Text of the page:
But more importantly, and I think this is what you’re getting at in terms of the opportunities of availability at different levels of product because the good news is, the e-commerce business across the board has — just has a plethora of so many brands across all different levels and all categories. Everyone’s gone into e-comm, which is great. But what that yields is more availability. And I think over the last three or four years, that has been a plus to us in terms of availability that wouldn’t necessarily have been in some of these categories before with some of those brands. Very difficult — and I think this is what we talked about and a little bit of what I think you’re getting at, difficult for those retailers to forecast accurately.

The young businesses, the amount of units they should buy in an item or a category is a little more volatile than if you are brick-and-mortar with many years of history. And so that, by its nature, has been an added — I guess like you started off with your — added better opportunities. And that — by the way, that is creating these additional better-branded opportunities across every geography — specifically in Europe and in the US, that’s really where we’ve seen a lot of the e-comm — the byproduct of that coming from e-comm business. Great question. And yeah, we — by the way, in that — we are continuing to see that as we move here into the first quarter.

Adrienne Yih — Barclays — Analyst

Yeah. Always like to hear your description of it. Thank you very much, and best of luck.

Ernie Herrman — Chief Executive Officer and President

Thank you.

Operator

Thank you. And our next question is from Lorraine Hutchinson.

Lorraine Hutchinson — Bank of America Merrill Lynch — Analyst

Thanks. Good morning. As you think about the full year, can you just talk a little bit more about the operating margin puts and takes, where we are in terms of labor inflation? How you’re planning freight for the year in total? Anything you’ve taken into account from a tariff standpoint, and then any other factors we should be thinking about?

Scott Goldenberg — Senior Executive Vice President and Chief Financial Officer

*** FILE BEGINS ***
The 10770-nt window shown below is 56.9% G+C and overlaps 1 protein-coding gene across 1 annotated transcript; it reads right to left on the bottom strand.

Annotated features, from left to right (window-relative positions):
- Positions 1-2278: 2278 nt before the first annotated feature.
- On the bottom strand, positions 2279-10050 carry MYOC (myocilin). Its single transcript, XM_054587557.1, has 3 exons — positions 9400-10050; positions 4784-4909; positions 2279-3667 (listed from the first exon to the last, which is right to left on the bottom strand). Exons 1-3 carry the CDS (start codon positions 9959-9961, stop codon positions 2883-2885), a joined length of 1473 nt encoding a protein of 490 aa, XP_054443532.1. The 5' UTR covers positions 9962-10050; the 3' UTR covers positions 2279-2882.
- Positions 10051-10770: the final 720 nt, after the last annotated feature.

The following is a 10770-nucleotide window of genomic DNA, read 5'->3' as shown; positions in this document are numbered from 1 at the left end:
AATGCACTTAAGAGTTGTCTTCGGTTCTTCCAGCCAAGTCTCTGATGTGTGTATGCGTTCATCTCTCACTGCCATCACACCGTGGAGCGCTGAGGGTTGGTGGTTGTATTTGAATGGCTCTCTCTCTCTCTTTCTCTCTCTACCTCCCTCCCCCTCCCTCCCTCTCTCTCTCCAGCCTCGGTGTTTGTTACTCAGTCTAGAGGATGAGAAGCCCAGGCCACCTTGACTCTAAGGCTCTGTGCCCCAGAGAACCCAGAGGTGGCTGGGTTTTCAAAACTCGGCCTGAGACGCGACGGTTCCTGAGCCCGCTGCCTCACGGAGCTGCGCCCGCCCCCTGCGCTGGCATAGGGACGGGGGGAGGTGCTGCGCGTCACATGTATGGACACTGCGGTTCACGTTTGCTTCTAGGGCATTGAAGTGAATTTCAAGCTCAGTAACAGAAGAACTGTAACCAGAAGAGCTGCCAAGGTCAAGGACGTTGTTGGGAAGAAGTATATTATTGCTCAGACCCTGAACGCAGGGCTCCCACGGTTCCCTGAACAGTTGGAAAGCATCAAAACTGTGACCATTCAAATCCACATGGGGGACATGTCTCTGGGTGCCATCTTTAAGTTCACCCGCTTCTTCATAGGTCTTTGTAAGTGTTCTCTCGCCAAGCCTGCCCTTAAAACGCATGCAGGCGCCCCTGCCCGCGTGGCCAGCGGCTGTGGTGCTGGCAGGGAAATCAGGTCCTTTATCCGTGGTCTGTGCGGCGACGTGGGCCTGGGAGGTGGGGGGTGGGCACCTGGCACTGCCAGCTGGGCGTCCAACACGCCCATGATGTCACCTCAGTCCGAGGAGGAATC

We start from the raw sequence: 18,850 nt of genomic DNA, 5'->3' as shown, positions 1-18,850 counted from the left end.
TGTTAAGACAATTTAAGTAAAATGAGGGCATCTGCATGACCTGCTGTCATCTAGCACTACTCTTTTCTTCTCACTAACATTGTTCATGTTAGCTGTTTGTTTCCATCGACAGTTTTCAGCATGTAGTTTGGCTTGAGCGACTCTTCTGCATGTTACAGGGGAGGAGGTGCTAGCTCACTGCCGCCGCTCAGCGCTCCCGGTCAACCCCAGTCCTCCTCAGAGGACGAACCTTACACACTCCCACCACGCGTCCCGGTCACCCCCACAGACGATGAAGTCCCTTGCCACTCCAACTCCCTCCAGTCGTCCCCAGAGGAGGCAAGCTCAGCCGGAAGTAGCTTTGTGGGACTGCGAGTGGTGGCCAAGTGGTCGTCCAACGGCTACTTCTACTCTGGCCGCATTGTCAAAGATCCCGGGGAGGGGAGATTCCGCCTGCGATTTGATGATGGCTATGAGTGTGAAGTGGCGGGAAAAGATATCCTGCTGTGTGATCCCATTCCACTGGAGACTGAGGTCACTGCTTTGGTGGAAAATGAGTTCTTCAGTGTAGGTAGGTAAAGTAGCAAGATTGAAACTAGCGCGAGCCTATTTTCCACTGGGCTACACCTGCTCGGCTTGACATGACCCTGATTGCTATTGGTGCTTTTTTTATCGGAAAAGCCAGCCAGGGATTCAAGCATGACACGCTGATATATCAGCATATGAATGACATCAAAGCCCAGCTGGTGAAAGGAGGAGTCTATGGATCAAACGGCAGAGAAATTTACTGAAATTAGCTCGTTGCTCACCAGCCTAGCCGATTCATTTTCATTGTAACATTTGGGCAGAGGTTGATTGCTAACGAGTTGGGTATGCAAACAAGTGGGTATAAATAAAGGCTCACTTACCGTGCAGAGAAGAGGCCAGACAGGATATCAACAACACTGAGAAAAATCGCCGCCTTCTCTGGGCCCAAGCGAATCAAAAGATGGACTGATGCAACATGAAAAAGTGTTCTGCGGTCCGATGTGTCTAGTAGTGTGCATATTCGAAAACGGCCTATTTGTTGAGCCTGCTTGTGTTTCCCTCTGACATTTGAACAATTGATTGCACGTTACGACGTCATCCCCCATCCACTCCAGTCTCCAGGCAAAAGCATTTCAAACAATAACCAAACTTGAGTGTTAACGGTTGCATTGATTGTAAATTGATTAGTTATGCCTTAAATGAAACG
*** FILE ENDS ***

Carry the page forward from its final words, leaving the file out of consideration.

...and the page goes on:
Thanks, Lorraine. So I’ll answer it the two different ways. Obviously, we have a 6% EPS growth at the high end, which is similar to last year’s 6%. We’re down 20 to 40 basis points, which is less than last year on the same comp growth of 2% to 3%. So what that implies or what’s built into our guidance is stronger or better operational growth this year due to higher merchandise margin. As we’re planned up this year versus last year at this point in time, our plans were — we had merchandise margin planned down.

Part of that is due to — your point on freight. Last year, we had less of a headwind from freight, but we also had some better mark-on or better buying built into our plans. This year — we do have a small tariff headwind this year, but I wouldn’t say it’s — I would just — I would say that and FX offset each other. So overall, better merchandise margin, better buying with less headwind from freight.

The operational growth though — so you’d say, okay, our supply chain and other costs, we’re saying, are similar and offsetting each other similar to last year. But due to the stock growth that we had last year and doing a buyback in the same range of the $1.75 billion to $2.25 billion, we have a lower benefit of our buyback of almost approximately 1% full. So higher operational growth, lower buyback, hence, why we have a similar 6% EPS growth on the 2% to 3% comp.

We’re — our supply chain, we continue to open up stores. We have a distribution center that opened last year in the second half of the year at San Antonio. For Marmaxx chain, we’re opening up a HomeGoods DC in Lordstown, Ohio, in the back half of next year. Hence, the supply chain pressure is relatively similar to last year.

All the other things — all the other ones tend to balance out. So said another way, our headwinds — slightly less headwinds that we’re planning this year because of freight, but being offset by a lower benefit from the share buyback.

Lorraine Hutchinson — Bank of America Merrill Lynch — Analyst

Thank you.

Operator

Thank you. Our next question is from Michael Binetti.

Michael Binetti — Credit Suisse — Analyst